Background: Obesity is a substantial problem in the Veterans Health Administration (VHA). VHA developed and disseminated the MOVE! Weight Management Program for Veterans to its medical facilities but implementation of the program has been variable. Purpose: The objective was to explore variation in MOVE! program implementation to identify facility structure, policies, and processes associated with larger patient weight-loss outcomes. Methods: Qualitative comparative analysis (QCA) was used to identify facility conditions or combinations of conditions associated with larger 6-month patient weight-loss outcomes. QCA is a method that allows for systematic cross-case comparison to better understand causal complexity. Eleven sites with larger outcomes and 11 sites with smaller outcomes were identified and data were collected with site interviews, facility-completed program summary forms, and medical record abstraction in 2009 and 2010. Conditions were selected based on theory and experience implementing MOVE! and were calibrated using QCA methods. Configuration patterns were examined to identify necessary conditions (i.e., always present when outcome present, but alone do not guarantee outcome) and sufficient conditions (i.e., presence guarantees outcome) at sites with larger and smaller outcomes. A thematic analysis of site interview data supplemented QCA findings. Results: No two sites shared the same condition pattern. Necessary conditions included the use of a standard curriculum and group care-delivery format, and they were present at all sites with larger outcomes but at only six sites with smaller outcomes. At the 17 sites with both necessary conditions, four combinations of conditions were identified that accounted for all sites with larger outcomes. These included high program complexity combined with high staff involvement; group care-delivery format combined with low accountability to facility leadership; an active physician champion combined with low accountability to facility leadership; and the use of quality-improvement strategies combined with not using a waiting list. Conclusions: The use of a standard curriculum delivered with a group care-delivery format is an essential feature of successful VHA facility MOVE! Weight Management Programs, but alone does not guarantee success. Program development and policy will be used to ensure dissemination of the best practices identified in this evaluation. (Am J Prev Med 2011;41(5):457-464) Published by Elsevier Inc. on behalf of American Journal of Preventive Medicine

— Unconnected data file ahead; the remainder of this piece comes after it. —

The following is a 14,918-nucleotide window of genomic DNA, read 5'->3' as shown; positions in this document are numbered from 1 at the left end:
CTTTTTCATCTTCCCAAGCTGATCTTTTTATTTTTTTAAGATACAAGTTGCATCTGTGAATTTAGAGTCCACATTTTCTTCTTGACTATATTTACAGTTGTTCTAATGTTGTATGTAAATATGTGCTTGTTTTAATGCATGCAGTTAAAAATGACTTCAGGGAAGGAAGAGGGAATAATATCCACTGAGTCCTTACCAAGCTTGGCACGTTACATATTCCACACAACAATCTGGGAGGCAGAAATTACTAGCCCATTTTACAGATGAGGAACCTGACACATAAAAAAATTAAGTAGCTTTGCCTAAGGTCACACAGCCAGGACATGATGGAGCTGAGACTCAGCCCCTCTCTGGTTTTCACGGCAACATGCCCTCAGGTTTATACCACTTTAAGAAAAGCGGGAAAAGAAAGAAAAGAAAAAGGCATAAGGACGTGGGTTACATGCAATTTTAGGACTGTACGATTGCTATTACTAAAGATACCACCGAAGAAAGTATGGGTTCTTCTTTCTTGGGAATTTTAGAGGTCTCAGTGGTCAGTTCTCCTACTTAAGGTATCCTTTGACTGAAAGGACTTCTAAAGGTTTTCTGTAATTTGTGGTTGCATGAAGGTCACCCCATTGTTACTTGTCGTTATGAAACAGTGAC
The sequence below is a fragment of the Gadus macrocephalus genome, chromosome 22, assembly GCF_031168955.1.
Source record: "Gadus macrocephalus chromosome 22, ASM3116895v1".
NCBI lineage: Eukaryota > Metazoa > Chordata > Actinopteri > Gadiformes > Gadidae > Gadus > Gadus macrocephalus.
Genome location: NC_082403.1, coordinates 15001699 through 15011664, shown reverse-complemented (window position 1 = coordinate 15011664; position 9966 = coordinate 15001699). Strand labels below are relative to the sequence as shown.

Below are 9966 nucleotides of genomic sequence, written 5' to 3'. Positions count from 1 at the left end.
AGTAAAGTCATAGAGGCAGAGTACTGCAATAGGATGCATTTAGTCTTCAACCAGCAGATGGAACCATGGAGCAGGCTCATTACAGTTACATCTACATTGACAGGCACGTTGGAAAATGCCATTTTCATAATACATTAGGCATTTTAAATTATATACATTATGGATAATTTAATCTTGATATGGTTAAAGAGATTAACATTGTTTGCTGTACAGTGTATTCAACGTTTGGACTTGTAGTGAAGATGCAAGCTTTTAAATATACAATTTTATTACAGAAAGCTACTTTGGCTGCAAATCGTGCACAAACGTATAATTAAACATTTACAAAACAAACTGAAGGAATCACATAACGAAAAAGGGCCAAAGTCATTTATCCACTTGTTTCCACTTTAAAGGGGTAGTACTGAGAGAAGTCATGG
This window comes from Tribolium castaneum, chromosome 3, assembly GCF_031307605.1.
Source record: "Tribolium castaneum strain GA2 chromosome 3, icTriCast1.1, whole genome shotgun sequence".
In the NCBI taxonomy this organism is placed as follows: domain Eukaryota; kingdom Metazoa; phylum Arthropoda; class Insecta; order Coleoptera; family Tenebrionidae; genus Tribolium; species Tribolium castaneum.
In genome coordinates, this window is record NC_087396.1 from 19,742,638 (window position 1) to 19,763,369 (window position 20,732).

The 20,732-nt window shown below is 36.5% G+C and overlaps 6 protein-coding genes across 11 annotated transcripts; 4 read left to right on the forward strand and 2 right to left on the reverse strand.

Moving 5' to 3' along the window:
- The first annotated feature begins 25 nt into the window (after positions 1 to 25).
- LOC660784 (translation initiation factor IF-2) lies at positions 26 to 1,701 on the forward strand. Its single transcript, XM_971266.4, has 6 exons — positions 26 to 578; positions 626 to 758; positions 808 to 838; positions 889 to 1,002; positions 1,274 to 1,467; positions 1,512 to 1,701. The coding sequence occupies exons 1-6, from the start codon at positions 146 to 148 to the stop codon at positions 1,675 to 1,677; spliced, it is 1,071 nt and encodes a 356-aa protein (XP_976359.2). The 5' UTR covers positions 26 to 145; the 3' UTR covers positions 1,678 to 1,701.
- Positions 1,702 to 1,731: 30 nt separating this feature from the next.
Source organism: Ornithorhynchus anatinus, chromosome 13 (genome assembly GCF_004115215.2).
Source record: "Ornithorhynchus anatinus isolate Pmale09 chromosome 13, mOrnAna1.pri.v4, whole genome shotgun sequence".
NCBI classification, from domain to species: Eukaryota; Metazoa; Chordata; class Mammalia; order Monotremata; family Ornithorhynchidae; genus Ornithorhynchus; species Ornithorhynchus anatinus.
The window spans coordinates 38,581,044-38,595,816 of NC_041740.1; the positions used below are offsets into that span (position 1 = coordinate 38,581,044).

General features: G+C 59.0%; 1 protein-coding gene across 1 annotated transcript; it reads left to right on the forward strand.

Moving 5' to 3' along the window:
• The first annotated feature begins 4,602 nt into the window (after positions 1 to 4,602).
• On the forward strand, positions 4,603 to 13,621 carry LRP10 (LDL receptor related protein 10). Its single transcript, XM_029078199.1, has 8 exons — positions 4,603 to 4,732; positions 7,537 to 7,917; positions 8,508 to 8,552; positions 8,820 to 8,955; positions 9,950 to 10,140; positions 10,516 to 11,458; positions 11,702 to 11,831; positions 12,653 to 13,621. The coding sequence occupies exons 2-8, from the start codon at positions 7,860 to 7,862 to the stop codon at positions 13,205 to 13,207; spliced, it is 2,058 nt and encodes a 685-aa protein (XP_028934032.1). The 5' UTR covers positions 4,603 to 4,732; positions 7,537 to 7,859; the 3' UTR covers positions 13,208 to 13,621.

Best practices in the Veterans Health Administration's MOVE! weight management program
Kahwati, L., Lewis, M., Kane, H., Williams, P., Nerz, P., Jones, KR., Lance, TX., Vaisey, S., & Kinsinger, LS. (2011). Best practices in the Veterans Health Administration's MOVE! weight management program. American Journal of Preventive Medicine, 41(5), 457-464. https://doi.org/10.1016/j.amepre.2011.06.047
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